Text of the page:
By Jeff Schwartz, Instructional Designer
While much of the research into the stress of finals rightly focuses on students, the end of the term can be just as stressful for faculty. This blog collects practices and resources to help streamline grading and reflect on your teaching so that you can end the term feeling less stressed and more energized.
Prioritizing efficiency in grading is one of the Chronicle for Higher Education’s eight strategies for avoiding teacher burnout.
Using rubrics is a great way to grade more efficiently and impactfully. In the chapter on rubrics in Diversity and Inclusion in Higher Education, the authors assert that “rubrics offer the necessary transparency in providing students with clear, accessible, and understandable benchmarks.” The same chapter reports that students felt “less anxious and more confident in working on their assignments when expectations are clearly listed in the rubrics.” And of course, rubrics allow you to give meaningful feedback without spending a lot of time writing individualized comments.
The rubrics feature in Canvas is highly customizable. You can create as many criteria and ratings as you need for an assignment, and you control the point value, or range of points, that each criteria and rating is worth. Rubrics can be reused for multiple assignments, or created for a specific assignment. So even if you haven’t created a rubric yet for your final exam, it’s not too late. Rubrics can also automatically port over grades to the Canvas gradebook, which further simplifies the grading process.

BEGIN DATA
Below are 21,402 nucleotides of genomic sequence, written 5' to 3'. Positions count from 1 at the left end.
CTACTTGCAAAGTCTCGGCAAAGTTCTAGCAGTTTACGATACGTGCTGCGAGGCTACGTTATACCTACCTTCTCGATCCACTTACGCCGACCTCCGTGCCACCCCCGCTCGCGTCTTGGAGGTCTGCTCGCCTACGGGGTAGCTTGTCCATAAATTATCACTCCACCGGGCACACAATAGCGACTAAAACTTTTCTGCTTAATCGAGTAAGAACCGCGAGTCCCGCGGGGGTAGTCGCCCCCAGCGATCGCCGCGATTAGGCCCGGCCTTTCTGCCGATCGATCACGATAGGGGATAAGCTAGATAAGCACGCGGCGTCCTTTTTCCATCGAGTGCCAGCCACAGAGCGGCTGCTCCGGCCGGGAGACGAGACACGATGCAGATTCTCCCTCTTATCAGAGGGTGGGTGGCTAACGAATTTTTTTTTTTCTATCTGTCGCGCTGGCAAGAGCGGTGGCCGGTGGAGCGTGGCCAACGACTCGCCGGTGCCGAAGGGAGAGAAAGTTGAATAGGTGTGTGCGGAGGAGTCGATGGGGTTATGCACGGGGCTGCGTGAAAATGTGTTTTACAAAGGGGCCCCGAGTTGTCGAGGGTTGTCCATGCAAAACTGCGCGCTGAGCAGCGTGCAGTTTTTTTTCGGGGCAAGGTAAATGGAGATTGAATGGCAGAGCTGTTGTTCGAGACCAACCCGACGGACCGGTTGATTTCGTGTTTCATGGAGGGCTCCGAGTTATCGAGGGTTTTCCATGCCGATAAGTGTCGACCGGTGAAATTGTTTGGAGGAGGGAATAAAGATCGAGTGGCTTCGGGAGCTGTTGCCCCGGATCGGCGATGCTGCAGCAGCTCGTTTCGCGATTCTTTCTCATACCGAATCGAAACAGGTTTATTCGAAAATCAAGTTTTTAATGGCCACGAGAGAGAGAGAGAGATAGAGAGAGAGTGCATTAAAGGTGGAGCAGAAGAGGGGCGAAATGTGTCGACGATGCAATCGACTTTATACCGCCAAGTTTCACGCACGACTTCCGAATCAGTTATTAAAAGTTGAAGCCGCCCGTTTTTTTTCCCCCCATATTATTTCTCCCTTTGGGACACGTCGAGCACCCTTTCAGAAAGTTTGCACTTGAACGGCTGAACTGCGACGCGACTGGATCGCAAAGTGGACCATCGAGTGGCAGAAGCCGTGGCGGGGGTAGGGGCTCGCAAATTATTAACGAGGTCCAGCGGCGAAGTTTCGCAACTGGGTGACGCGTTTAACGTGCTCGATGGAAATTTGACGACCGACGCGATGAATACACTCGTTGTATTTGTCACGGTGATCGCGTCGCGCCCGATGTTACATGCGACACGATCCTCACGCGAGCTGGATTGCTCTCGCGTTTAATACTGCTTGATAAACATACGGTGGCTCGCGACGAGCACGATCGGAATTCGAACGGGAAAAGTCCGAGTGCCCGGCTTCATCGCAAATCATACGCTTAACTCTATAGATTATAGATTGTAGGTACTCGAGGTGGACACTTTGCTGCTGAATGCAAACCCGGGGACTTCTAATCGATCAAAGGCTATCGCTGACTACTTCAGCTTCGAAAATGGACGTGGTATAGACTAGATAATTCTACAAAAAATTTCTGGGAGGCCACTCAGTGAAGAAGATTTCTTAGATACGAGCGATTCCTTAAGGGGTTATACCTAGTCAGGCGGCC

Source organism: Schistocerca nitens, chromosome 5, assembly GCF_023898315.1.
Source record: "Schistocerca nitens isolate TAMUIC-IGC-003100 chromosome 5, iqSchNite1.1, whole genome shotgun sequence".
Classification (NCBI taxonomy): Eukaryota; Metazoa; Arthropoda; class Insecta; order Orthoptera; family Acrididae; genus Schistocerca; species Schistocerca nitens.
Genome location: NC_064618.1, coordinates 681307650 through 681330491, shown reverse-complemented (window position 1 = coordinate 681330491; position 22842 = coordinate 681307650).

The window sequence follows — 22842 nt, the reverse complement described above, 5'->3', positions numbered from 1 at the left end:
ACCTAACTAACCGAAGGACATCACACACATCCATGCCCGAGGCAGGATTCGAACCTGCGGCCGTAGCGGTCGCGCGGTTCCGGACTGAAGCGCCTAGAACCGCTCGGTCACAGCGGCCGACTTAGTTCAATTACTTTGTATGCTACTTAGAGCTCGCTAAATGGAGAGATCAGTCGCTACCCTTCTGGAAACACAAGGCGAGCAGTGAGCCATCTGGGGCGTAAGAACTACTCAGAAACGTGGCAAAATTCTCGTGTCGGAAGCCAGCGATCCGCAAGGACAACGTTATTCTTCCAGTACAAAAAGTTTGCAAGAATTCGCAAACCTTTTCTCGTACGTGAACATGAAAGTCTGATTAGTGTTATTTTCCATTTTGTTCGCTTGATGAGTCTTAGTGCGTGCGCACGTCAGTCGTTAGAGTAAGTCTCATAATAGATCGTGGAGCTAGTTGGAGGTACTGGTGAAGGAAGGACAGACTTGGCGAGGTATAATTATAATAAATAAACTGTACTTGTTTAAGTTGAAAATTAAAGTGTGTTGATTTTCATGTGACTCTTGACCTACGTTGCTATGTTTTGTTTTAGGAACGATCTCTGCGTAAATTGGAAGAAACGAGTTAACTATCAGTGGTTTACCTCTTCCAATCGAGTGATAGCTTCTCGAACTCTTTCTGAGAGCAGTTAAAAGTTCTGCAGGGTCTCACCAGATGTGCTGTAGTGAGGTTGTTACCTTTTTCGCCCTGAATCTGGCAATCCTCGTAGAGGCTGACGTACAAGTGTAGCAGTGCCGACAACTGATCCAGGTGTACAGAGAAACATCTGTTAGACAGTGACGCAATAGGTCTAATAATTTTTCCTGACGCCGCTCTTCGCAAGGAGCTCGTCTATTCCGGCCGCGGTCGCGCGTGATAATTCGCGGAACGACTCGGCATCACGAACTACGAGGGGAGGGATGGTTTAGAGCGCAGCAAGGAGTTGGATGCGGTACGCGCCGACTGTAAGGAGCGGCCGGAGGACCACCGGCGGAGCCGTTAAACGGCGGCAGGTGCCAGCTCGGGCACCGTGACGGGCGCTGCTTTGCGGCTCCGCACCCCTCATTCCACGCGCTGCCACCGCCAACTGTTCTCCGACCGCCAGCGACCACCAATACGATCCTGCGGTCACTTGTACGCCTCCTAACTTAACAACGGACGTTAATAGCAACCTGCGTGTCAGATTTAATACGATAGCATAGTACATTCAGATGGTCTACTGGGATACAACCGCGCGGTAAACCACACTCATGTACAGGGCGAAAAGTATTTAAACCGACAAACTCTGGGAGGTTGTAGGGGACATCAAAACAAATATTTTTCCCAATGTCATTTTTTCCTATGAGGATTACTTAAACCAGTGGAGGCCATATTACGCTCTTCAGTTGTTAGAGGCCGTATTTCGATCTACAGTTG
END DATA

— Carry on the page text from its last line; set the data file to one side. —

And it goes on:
There are also a variety of features in Canvas’s SpeedGrader that can help streamline grading. For example, the Comment Library feature allows you to create a repository of commonly used feedback that can be repurposed as you’re grading student work. This feature is great for assessments that require written feedback where you find yourself providing similar comments for students. A related feature through SpeedGrader is media comments. Media comments allow you to record audio or video feedback for students; these comments can be used in place of, or in tandem with, text comments, and can make your feedback feel more personal and engaging.
Once final grades have been submitted, it can be tempting to put your courses in the rearview mirror and take a break. And taking a break isn’t a bad thing. But once a little time has passed, it’s beneficial to reflect on the past term.
One strategy is to take thirty minutes and free-write; think about what worked well during the term and what you would change moving forward. You can also take a more methodical, data-driven approach and lean on the analytics available in Canvas. The basic course analytics allows you to track activity like student page views or submissions. New Analytics offers more granular data, including the ability to view the average course grade in an interactive chart graph, or send messages to students based on specific course grade or participation criteria.
Whatever your methods, reflecting on the past term makes it easier to refine course material and improve as a teacher. Personally, I rarely teach the same course during back-to-back quarters, so it’s easy to forget what worked and what didn’t; preserving my thoughts a week or two after the end of the quarter makes it so much easier to set goals and gear up for teaching a course again.